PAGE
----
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Relational Intelligence 101: The Basics



In my own life and working with clients and talking with friends. I am quite aware that none of us know what the hell we are doing when it comes to romantic relationships. I am so heartened, though, by the courage with which we continually TRY to be in love and make it last. Most of us fall in love more than once and what I notice is that although sometimes we do the same things and expect different results, most of the time, we do shift according to our past experience and belief in love. The problem, though, is we have very little guidance and education around what is healthy in a love relationship. Personally, I have settled for so much toxic relationship behaviors under the guise of "Well, I guess this is what love is supposed to feel like... I got it wrong in the past maybe I should give this a try?" Or, "I guess this is what I should do to make a relationship last. None of my past relationships have lasted, I'll give this a try." It's the "not that" approach, where if one makes a mistake or sees something that's not working, anything that is "NOT That" becomes fair game. It's shooting in the dark. It's a non sensical logic we use to try something different when we are at a total loss.


Why are we at such a loss when it comes to love? The poet in me wants to believe it's because love is a mystery and its fun to try to understand it. The philosopher in me wants to believe it's because love is such a universal thing that no bothered to think it was important. The anthropologist in me wants to believe that our culture is so damn transactional that there is no value around anything as relational as love. Or maybe another anthropological perspective is that we have lived in close community and extended families for so long that the 2 person love unit, the couple, faces very different challenges nowadays and we just don't have enough experience yet. No matter what the reason, it's an area most of us struggle.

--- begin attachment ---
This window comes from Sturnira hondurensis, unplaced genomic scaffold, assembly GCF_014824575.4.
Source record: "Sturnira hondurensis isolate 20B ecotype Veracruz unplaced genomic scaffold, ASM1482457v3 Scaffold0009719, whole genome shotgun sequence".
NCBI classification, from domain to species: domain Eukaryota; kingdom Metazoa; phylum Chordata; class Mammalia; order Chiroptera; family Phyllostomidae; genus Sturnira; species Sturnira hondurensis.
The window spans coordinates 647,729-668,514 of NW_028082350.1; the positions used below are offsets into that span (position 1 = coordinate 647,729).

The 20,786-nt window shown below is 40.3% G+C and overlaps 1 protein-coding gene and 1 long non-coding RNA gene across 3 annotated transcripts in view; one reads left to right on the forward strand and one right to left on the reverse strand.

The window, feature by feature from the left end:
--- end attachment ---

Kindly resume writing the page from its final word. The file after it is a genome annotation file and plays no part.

So where do we start to learn about Love and relationships? I'm beginning to write a curriculum to share that is too long for a blog post, but I will share here my top 3 things to study.


  1. Figure out what you want in a romantic relationship and be loyal to it. It has only been a generation or two since we have been given choices in relationships! It's no wonder many of us were not encouraged to consider what we actually want. What are your thoughts on monogamy? Is marriage important or would you rather just live together long term? Do you like a lot of freedom and alone time or do you like companionship in most of your free time? Think of a time in a relationship in the past when you felt really fulfilled? What was present? This could be a real big clue to what you value in a relationship. For some it's quiet companionship. For others, it's adventure. For others, it's a combination. What's true is you probably have a list of things you value about a relationship and if they are truly your values, you cannot change them. I think we get into trouble when we don't know ourselves well enough to know what we value. And we get into even more trouble when we compromise our values. I have a client for whom monogamy is extremely important, however, he is in love with a woman who is bisexual and cannot commit to monogamy because she wants experiences with both sexes. They have been together for 2 years, both trying to compromise out of love and wanting to make it work. Their chemistry together is amazing. They enjoy a lot of the same things. They love and care about each other, yet they are extremely unhappy. Their values do not align and my advice was that neither of them would be fulfilled. The male in the relationship is coming to terms with that by identifying what it is that is so hard to let go of when he's really clear about what he wants. Often, it's fear of being alone. Often, it's not feeling like one deserves happiness. The work he is doing is rich and helping him in defining what else he has to have in order to make a different relationship work.